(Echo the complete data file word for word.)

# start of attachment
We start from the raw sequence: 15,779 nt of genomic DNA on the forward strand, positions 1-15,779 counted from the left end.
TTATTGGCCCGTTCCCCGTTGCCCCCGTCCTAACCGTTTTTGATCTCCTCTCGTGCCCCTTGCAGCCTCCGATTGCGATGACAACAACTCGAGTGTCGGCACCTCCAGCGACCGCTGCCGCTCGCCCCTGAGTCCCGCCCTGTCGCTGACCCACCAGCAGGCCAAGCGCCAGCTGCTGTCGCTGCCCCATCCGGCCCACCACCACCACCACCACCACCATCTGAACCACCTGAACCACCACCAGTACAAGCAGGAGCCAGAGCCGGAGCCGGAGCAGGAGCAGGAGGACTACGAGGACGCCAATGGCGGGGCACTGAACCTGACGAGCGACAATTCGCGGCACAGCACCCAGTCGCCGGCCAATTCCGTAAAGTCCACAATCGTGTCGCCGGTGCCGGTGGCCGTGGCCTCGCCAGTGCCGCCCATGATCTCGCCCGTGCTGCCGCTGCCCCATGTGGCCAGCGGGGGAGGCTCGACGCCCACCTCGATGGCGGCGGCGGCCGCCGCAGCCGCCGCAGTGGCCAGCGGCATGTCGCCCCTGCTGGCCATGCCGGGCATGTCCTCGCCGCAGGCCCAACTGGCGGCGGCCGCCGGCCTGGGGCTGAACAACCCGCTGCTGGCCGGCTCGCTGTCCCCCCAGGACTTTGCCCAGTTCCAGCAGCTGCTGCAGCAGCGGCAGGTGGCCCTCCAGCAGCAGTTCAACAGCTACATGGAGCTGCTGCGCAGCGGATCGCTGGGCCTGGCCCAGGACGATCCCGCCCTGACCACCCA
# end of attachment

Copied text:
We start from the raw sequence: 15,779 nt of genomic DNA on the forward strand, positions 1-15,779 counted from the left end.
TTATTGGCCCGTTCCCCGTTGCCCCCGTCCTAACCGTTTTTGATCTCCTCTCGTGCCCCTTGCAGCCTCCGATTGCGATGACAACAACTCGAGTGTCGGCACCTCCAGCGACCGCTGCCGCTCGCCCCTGAGTCCCGCCCTGTCGCTGACCCACCAGCAGGCCAAGCGCCAGCTGCTGTCGCTGCCCCATCCGGCCCACCACCACCACCACCACCACCATCTGAACCACCTGAACCACCACCAGTACAAGCAGGAGCCAGAGCCGGAGCCGGAGCAGGAGCAGGAGGACTACGAGGACGCCAATGGCGGGGCACTGAACCTGACGAGCGACAATTCGCGGCACAGCACCCAGTCGCCGGCCAATTCCGTAAAGTCCACAATCGTGTCGCCGGTGCCGGTGGCCGTGGCCTCGCCAGTGCCGCCCATGATCTCGCCCGTGCTGCCGCTGCCCCATGTGGCCAGCGGGGGAGGCTCGACGCCCACCTCGATGGCGGCGGCGGCCGCCGCAGCCGCCGCAGTGGCCAGCGGCATGTCGCCCCTGCTGGCCATGCCGGGCATGTCCTCGCCGCAGGCCCAACTGGCGGCGGCCGCCGGCCTGGGGCTGAACAACCCGCTGCTGGCCGGCTCGCTGTCCCCCCAGGACTTTGCCCAGTTCCAGCAGCTGCTGCAGCAGCGGCAGGTGGCCCTCCAGCAGCAGTTCAACAGCTACATGGAGCTGCTGCGCAGCGGATCGCTGGGCCTGGCCCAGGACGATCCCGCCCTGACCACCCA